The Client Relationship Summary form (Form CRS "ADV Part 3") requires registered investment advisors and broker-dealers to inform retail investors with an overview of their professional relationship in a simple and comprehensible manner.  This relationship summary allows investors to access additional information on these subjects using a layered disclosure.  In order to promote comparisons by retail investors, the relationship summary is standardized in a question-and-answer format that is unique from current disclosures.   

Form CRS will also include a connection to a dedicated page which provides education information about broker-dealers and investment advisors and other materials on the Investor Education website of the Commission. 

Investment Adviser Interpretations 

An investment adviser owes its clients a fiduciary obligation in accordance with the Advisers Act.   In its final interpretation, certain aspects of the federal trust obligation which an investment advisor owes to its clients are reaffirmed and in certain cases clarified. 

For example, when reporting recommendations, including a plan to move assets in a working retirement plan account to an IRA, and/or for a plan distribution apply to the enhancement of the proposal. Regulation Best Interest also applies to implicit "holding recommendations" arising from agreed account surveillance. (ref. (1) Duty of Care; and (2) Duty of Loyalty--act in client’s best interest).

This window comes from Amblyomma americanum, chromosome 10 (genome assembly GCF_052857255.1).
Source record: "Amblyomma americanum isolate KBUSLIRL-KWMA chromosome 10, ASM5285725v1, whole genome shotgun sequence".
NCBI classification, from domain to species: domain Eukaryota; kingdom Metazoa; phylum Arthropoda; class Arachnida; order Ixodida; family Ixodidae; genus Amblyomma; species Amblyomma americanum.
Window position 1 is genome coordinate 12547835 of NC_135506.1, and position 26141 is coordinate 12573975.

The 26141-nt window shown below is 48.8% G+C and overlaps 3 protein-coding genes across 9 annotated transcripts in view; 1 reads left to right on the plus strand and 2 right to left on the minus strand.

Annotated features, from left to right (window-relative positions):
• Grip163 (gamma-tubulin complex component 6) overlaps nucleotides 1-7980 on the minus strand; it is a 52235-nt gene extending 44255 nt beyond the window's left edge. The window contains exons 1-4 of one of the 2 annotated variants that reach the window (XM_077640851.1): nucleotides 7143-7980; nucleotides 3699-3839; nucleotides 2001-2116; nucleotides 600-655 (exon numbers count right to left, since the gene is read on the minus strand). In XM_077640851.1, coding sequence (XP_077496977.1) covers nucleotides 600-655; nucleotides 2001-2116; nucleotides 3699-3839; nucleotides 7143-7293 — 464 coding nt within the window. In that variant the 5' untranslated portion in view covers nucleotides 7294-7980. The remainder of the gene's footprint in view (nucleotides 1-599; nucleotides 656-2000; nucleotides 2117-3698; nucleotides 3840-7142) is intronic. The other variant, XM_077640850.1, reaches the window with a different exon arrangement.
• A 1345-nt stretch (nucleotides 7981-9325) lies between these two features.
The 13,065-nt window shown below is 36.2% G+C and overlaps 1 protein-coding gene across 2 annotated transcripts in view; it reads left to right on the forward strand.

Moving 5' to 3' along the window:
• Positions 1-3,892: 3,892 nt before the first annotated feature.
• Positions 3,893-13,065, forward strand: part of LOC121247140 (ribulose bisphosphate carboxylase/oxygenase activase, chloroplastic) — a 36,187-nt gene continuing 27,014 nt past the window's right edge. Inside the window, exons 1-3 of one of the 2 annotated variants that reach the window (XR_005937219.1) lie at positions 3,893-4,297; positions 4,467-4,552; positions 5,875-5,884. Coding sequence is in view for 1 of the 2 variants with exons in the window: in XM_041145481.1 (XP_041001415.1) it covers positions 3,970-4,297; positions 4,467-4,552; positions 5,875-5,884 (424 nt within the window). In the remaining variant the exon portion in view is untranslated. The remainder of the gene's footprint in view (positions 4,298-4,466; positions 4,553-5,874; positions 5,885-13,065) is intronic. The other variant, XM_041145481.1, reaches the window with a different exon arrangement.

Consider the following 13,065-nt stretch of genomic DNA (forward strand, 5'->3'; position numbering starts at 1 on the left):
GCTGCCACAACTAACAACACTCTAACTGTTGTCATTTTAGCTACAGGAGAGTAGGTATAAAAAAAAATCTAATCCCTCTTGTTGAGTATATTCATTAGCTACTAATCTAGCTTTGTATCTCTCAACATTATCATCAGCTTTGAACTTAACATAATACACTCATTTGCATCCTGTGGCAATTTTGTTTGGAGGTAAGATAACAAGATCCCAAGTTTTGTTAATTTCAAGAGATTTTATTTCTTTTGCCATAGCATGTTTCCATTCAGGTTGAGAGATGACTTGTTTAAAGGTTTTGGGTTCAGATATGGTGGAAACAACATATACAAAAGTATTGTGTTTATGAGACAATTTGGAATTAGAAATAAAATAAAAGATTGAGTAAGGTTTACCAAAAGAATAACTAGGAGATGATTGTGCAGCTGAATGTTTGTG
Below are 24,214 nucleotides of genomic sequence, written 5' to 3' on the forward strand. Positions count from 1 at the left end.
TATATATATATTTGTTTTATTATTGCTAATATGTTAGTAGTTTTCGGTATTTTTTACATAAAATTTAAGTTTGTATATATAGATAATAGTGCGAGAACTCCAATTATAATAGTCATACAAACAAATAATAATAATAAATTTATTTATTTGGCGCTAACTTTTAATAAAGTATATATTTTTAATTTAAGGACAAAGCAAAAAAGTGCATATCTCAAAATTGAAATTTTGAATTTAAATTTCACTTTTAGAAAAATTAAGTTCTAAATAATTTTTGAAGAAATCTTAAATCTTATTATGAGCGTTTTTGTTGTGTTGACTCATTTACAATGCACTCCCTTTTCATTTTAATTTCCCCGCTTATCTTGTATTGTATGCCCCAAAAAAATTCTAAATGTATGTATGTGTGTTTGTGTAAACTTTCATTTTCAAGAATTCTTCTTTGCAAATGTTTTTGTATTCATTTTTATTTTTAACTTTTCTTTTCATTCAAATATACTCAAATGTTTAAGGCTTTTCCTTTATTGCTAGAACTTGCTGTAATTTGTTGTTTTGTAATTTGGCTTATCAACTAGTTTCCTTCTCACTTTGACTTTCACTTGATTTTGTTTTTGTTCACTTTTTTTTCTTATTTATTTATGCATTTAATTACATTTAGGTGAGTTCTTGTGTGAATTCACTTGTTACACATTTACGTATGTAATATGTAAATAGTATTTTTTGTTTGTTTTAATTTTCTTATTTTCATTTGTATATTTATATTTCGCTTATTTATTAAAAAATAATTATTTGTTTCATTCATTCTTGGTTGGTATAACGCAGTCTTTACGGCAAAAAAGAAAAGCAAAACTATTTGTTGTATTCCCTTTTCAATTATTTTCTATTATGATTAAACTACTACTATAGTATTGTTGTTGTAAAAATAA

Solely Incidental Interpretation 

The rule excludes a broker-dealer under the Advisers Act whose performance of advisory services is solely accessory to the conduct of his business as a broker or distributor, and who is not paid a special compensation for such services from the definition of investment advisor —and thus from applying the Advisers Act.   

With the adoption of Reg B-I, the Commission released an interpretation to confirm and clarify the "Soley Incidental" prong under the Advisers Act, which is meant to clearly define when the consultative operations by a broker-dealer leads it to become an investment advisor within the context of the Advisers Act.  This interpretation supports and clarifies the role of the Commission and highlights the application in connection with exercising investment discretion over client records and account monitoring.

Applicability date of Reg B-I and Form CRS.

In order to give firms enough time to be compliant, Regulations Best Interest and Form CRS are made effective 60 days after their publication in the Federal Register and include the transition period until 30 June 2020.  Once we are published in the federal register, our interpretations under the Advisers Act become effective.  Reference "SEC Reg BI proposal"

This is a good time to create a system for updating your firm’s procedures.